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Cost of raising a child

The Cost of raising a child has increased at almost twice the rate of annual inflation over the last 12 years. Parents now spent nearly a third (29%) of their gross annual household income on raising a child.

But what are parents spending on their children?

To find out more, simply enter the age of your child or children below and we'll calculate the cost of raising them until the age of 21, using the figures from our 2015 research into the average annual cost of raising a child.

For more details on how LV= can help, take a look at our life insurance or income protection products.

Our cost of a child calculator

Guess how much it costs to raise a child from birth to 21?

That’s the question we asked to a group of parents at Lollipops play café in Bournemouth. Hear their reaction to the latest figures, their take on how they afford childcare, and the reality of whether they have anything in place to protect their essential income that pays for these rising costs.

We also interviewed our Cost of a Child spokesman, Justin Harper, who highlights some of the key findings.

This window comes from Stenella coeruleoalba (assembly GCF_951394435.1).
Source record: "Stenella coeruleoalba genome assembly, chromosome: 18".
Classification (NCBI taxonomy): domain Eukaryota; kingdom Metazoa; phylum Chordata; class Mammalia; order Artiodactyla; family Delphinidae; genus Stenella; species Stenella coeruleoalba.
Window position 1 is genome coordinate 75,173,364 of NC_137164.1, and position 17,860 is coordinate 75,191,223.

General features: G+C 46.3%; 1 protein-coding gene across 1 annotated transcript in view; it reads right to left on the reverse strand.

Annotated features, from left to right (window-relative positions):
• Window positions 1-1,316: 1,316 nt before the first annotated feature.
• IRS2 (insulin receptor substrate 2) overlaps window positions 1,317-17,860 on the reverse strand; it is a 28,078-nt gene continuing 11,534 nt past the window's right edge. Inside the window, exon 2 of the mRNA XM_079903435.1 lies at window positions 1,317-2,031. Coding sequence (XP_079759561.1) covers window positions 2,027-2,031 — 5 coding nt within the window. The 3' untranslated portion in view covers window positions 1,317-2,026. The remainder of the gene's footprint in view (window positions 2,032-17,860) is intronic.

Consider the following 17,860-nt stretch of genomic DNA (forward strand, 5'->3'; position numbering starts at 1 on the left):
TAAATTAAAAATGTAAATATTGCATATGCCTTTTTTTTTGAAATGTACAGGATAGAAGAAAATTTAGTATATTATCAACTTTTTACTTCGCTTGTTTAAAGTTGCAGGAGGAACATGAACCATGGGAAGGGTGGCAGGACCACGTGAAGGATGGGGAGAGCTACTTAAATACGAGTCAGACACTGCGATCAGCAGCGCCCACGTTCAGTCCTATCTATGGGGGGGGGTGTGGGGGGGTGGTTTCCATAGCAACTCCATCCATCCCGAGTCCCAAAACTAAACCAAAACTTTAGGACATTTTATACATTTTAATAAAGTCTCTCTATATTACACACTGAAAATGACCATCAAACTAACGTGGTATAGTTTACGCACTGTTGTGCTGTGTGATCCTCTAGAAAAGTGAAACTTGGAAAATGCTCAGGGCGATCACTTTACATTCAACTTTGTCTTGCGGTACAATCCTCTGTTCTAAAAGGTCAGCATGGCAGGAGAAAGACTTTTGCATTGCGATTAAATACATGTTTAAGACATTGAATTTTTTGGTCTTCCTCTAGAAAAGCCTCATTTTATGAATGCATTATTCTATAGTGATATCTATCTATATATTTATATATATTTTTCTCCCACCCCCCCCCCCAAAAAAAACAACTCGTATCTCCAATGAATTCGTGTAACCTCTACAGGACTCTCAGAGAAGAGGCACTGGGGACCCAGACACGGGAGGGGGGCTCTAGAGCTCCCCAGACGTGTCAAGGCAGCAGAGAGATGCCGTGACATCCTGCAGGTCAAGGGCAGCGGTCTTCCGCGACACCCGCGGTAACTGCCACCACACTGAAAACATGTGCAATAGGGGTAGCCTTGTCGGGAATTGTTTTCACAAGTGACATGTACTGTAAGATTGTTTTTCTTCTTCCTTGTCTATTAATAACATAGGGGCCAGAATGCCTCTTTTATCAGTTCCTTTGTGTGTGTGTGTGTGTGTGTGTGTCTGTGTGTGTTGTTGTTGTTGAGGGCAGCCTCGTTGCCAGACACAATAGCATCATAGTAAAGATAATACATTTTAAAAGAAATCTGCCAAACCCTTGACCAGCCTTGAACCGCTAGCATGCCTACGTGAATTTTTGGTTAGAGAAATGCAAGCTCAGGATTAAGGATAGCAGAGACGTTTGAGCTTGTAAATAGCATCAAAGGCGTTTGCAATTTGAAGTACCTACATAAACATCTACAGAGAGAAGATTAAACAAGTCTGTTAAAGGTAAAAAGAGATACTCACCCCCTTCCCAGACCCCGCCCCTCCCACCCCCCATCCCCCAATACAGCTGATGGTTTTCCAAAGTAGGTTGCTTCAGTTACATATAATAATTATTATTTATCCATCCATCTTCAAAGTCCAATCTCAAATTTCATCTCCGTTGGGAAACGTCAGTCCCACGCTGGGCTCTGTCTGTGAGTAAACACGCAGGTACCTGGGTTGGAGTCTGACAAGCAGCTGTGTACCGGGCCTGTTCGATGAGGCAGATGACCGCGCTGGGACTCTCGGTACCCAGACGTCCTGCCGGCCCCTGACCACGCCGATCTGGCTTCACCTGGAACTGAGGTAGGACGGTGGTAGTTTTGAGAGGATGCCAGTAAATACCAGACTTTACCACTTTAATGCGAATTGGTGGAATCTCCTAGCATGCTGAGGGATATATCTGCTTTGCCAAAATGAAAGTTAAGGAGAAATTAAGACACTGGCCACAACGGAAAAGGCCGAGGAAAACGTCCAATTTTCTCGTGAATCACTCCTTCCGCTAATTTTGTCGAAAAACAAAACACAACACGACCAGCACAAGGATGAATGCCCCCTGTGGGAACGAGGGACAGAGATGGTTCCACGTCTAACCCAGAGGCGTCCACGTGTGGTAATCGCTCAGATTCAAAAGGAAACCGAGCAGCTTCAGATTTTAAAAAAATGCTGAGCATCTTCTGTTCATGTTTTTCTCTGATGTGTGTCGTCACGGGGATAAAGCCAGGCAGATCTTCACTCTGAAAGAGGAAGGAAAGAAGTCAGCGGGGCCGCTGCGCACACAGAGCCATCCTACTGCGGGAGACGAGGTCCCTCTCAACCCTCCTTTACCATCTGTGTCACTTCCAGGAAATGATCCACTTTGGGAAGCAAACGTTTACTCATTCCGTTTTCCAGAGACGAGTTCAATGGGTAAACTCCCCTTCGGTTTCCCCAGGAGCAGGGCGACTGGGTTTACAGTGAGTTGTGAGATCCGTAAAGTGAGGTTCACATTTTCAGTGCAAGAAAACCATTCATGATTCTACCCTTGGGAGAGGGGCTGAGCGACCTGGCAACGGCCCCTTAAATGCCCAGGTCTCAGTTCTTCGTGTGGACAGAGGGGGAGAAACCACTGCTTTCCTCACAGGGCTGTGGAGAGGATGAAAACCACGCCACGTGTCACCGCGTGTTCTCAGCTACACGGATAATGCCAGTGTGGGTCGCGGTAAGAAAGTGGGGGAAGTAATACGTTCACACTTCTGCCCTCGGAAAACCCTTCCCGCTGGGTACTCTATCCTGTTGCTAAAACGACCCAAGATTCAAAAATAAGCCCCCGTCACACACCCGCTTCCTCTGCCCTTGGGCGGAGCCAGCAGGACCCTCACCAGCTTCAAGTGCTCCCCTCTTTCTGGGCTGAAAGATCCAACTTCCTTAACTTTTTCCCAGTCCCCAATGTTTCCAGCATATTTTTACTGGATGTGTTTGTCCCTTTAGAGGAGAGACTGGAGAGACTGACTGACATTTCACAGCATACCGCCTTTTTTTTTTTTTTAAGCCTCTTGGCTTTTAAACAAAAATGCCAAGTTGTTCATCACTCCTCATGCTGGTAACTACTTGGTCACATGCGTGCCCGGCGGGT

Video transcript

Our 2015 Cost of a Child Report

We visited a local play cafe to talk to some parents... We asked them to guess how much is costs to raise a child from birth to 21

Person 1: It could be like £20 grand, I don’t know.

Person 2: I’d have to say about £100 grand.

Person 3: I’d say about £25 thousand pounds.

Person 4: Hundreds of thousands, probably, maybe a hundred thousand.

Person 5: I guess maybe about £150 thousand, maybe about that.

Person 3: What for one child?

Person 1: Omg.

Person 5: Wow, per child?

Justin: £230,000 is a massive figure, and as a parent myself that’s quite shocking. It’s not an amount that you can save for, so really it comes out of your day to day household income, and I’m sure it will be a great surprise and shock to many parents around the country.

How do you feel about the rising cost of childcare?

Person 1: Yeah basically it’s just too expensive to pay for childcare, especially if you’re a single parent it just doesn’t work out. I worked it out roughly; I’d be earning 50 pence more if I’d worked and paid for childcare rather than staying at home getting the chance to bring the girls up, and just, you know, go to pre school.

Person 5: When you look at how much it is say to put a child in nursery a dayI think especially new mums that may be considering going back to work, you put your child in nursery and you think about going back part time or full time. You see the percentage of your monthly wage - what’s going to childcare and what you have left and you think.. ok… I’ve hardly got anything left over and I’m not seeing my child. So I know it’s really difficult for new mums because you do want to get back part of your life and get back into the workplace. But it sometimes makes no monetary sense to go back to work at all. Or you go back and you have a tiny bit left over and you’re in this, like, limbo.